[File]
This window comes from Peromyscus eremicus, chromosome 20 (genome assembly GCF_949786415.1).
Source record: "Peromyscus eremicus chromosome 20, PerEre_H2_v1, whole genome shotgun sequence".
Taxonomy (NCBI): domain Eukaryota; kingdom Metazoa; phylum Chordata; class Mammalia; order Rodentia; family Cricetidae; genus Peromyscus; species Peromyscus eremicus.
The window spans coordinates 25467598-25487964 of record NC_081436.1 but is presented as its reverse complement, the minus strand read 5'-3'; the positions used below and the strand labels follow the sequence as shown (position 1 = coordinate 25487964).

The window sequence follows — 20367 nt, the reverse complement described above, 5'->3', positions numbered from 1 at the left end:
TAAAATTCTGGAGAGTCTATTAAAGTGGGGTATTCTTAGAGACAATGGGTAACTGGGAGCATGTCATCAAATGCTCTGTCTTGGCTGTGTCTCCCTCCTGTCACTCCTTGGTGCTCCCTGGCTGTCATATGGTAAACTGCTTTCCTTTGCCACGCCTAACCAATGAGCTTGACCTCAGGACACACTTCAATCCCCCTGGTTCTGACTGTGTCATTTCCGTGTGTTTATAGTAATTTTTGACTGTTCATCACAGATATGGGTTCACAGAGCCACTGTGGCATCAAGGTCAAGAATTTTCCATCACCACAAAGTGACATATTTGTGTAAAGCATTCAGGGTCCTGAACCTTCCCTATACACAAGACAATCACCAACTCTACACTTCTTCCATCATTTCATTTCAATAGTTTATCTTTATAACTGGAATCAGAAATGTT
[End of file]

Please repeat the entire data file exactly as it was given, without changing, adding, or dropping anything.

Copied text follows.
This window comes from Peromyscus eremicus, chromosome 20 (genome assembly GCF_949786415.1).
Source record: "Peromyscus eremicus chromosome 20, PerEre_H2_v1, whole genome shotgun sequence".
Taxonomy (NCBI): domain Eukaryota; kingdom Metazoa; phylum Chordata; class Mammalia; order Rodentia; family Cricetidae; genus Peromyscus; species Peromyscus eremicus.
The window spans coordinates 25467598-25487964 of record NC_081436.1 but is presented as its reverse complement, the minus strand read 5'-3'; the positions used below and the strand labels follow the sequence as shown (position 1 = coordinate 25487964).

The window sequence follows — 20367 nt, the reverse complement described above, 5'->3', positions numbered from 1 at the left end:
TAAAATTCTGGAGAGTCTATTAAAGTGGGGTATTCTTAGAGACAATGGGTAACTGGGAGCATGTCATCAAATGCTCTGTCTTGGCTGTGTCTCCCTCCTGTCACTCCTTGGTGCTCCCTGGCTGTCATATGGTAAACTGCTTTCCTTTGCCACGCCTAACCAATGAGCTTGACCTCAGGACACACTTCAATCCCCCTGGTTCTGACTGTGTCATTTCCGTGTGTTTATAGTAATTTTTGACTGTTCATCACAGATATGGGTTCACAGAGCCACTGTGGCATCAAGGTCAAGAATTTTCCATCACCACAAAGTGACATATTTGTGTAAAGCATTCAGGGTCCTGAACCTTCCCTATACACAAGACAATCACCAACTCTACACTTCTTCCATCATTTCATTTCAATAGTTTATCTTTATAACTGGAATCAGAAATGTT